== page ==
4. Central and peripheral distribution of bone marrow on bone marrow scintigraphy with antigranulocytic antibody in hematologic malignancy

    International Nuclear Information System (INIS)

    Kang, Do Young; Lee, Jae Tae; Sohn, Sang Kyun; Lee, Kyu Bo

    2002-01-01

    Bone marrow scintigraphy has been used to evaluate the status of bone marrow in various hematologic disorders. We have analyzed the peripheral distribution pattern and central uptake ratio of bone marrow using anti-NCA-95 monoclonal antibody and the their correlation in patients with various hematologic malignancy. Bone marrow immunoscintigraphy was performed using Tc-99m anti-granulocyte monoclonal mouse antibody BW 250/183. Fifty patients were classified into four groups; 11 with acute myelogenous leukemia, 12 with acute lymphocytic leukemia, 15 with lymphoma and 12 with myelodysplastic syndrome. Th extension of peripheral bone marrow was categorized into four grades: I, II, III and IV. The activity of central bone marrow was expressed as sacroiliac uptake ratio. The patient's number was 4 in grade I, 27 in grade II, 15 in grade III and 4 in grade IV according to extension of peripheral bone marrow. The extension of peripheral bone marrow was marked (58% in grade III and IV) in myelodysplastic syndrome and acute lymphocytic leukemia and mild (93% in grade I and II) in lymphoma. Sacroiliac uptake ratio was highest (8.5±4.0) in myelodysplastic syndrome and lowest (5.9±3.6) in acute myelogenous leukemia, but not significantly different among four grades (p=0.003), but there was not correlated between grade of peripheral bone marrow and sacroiliac uptake ratio (r=0.05). Sacroiliac uptake ratio of whole patients was significantly different among four grades (p=0.003), but there was not correlated between grade of peripheral bone marrow and sacroiliac uptake ratio (r=0.05). The pattern of peripheral bone marrow extension and activity of central hemopoietic marrow were not specific to the disease entities. Response of hemopoietic bone marrow may be evaluated on both peripheral and central bone marrow in patients with hematologic malignancy

  5. Dating of cremated bones

    NARCIS (Netherlands)

    Lanting, JN; Aerts-Bijma, AT; van der Plicht, J; Boaretto, E.; Carmi, I.

    2001-01-01

    When dating unburnt bone, bone collagen, the organic fraction of the bone, is used. Collagen does not survive the heat of the cremation pyre, so dating of cremated bone has been considered impossible. Structural carbonate in the mineral fraction of the bone, however, survives the cremation process.

  6. Aarskog syndrome

    Science.gov (United States)

    Aarskog disease; Aarskog-Scott syndrome; AAS; Faciodigitogenital syndrome; Gaciogenital dysplasia ... Aarskog syndrome is a genetic disorder that is linked to the X chromosome. It affects mainly males, but females ...

  7. Williams syndrome

    Science.gov (United States)

    Williams-Beuren syndrome ... Williams syndrome is caused by not having a copy of several genes. It may be passed down in families. ... history of the condition. However, people with Williams syndrome have a 50% chance of passing the disorder ...

  8. Cushing's Syndrome

    OpenAIRE

    宗, 友厚; 伊藤, 勇; 諏訪, 哲也; 武田, 純; MUNE, Tomoatsu

    2003-01-01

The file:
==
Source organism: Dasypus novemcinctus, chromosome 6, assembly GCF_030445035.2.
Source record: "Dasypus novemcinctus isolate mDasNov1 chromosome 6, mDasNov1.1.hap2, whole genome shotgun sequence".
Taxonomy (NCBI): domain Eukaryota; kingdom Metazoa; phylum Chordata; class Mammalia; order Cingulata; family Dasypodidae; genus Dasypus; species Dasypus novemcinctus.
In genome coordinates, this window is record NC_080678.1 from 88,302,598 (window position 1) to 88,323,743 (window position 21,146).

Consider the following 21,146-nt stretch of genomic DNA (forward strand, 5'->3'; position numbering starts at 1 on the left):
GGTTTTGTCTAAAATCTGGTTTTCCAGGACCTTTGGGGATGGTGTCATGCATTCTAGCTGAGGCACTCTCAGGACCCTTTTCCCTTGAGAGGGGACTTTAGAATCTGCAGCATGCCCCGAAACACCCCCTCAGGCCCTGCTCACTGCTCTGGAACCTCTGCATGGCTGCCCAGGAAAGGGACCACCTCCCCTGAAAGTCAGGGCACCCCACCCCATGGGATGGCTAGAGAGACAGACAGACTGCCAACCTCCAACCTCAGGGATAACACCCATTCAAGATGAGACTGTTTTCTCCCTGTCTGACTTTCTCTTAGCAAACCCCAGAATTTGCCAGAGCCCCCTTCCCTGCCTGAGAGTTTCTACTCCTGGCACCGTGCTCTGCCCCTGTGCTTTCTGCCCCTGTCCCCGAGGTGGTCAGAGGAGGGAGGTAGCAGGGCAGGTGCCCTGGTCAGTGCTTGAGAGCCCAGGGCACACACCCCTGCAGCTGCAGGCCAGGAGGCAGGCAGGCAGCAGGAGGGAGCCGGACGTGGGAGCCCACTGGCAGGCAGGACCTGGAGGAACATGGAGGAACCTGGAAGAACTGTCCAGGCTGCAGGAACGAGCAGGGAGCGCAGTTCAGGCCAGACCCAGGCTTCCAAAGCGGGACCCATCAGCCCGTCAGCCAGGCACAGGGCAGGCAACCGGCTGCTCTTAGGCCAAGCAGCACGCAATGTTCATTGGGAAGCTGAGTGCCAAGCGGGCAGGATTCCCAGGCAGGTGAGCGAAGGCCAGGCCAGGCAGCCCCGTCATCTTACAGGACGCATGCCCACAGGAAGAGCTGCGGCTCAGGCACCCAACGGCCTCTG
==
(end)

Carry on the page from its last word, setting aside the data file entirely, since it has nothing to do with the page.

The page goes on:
Sixteen cases of verified Cushing's syndrome, and twelve cases of probable Cushing's syndrome were reviewed and data on them were compared with various reports on Cushing's syndrome in the literature.

  9. Tourette syndrome

    Science.gov (United States)

    Gilles de la Tourette syndrome; Tic disorders - Tourette syndrome ... Tourette syndrome is named for Georges Gilles de la Tourette, who first described this disorder in 1885. The disorder is likely passed down through families. ...

  10. Malignant bone tumors

    International Nuclear Information System (INIS)

    Zedgenidze, G.A.; Kishkovskij, A.N.; Elashov, Yu.G.

    1984-01-01

    Clinicoroentgenologic semiotics of malignant bone tumors as well as metastatic bone tumors are presented. Diagnosis of malignant and metastatic bone tumors should be always complex, representing a result of cooperation of a physician, roentgenologist, pathoanatomist

  11. Bone Graft Alternatives

    Science.gov (United States)

    ... Spine Treatment Spondylolisthesis BLOG FIND A SPECIALIST Treatments Bone Graft Alternatives Patient Education Committee Patient Education Committee ... procedure such as spinal fusion. What Types of Bone Grafts are There? Bone grafts that are transplanted ...

  12. Menopause and Bone Loss

    Science.gov (United States)

    Fact Sheet & Menopause Bone Loss How are bone loss and menopause related? Throughout life your body keeps a balance between the ... lose bone faster than it can be replaced. Menopause—the time when menstrual periods end, which usually ...

  13. Incomplete McCune-Albright Syndrome: A Case Report

    Directory of Open Access Journals (Sweden)

    Nagehan Aslan

    2014-08-01

    Full Text Available Fibrous dysplasia of bone is a genetic, non-inheritable disease that can cause bone pain, bone deformities and fracture. It has a large clinic spectrum from benign monostotic fibrous dysplasia to McCune-Albright syndrome. Rare McCune-Albright syndrome is characterized by precocious puberty, cafe au lait spots and fibrous dysplasia. Herein we presented a case who was preferred to hospital with pathological fractures and diagnosed with Incomplet McCune Albright syndrome because of the lack of endocrine hyperfunction and developed early puberty at clinical course.

  14. Bone and fat connection in aging bone.

    Science.gov (United States)

    Duque, Gustavo

    2008-07-01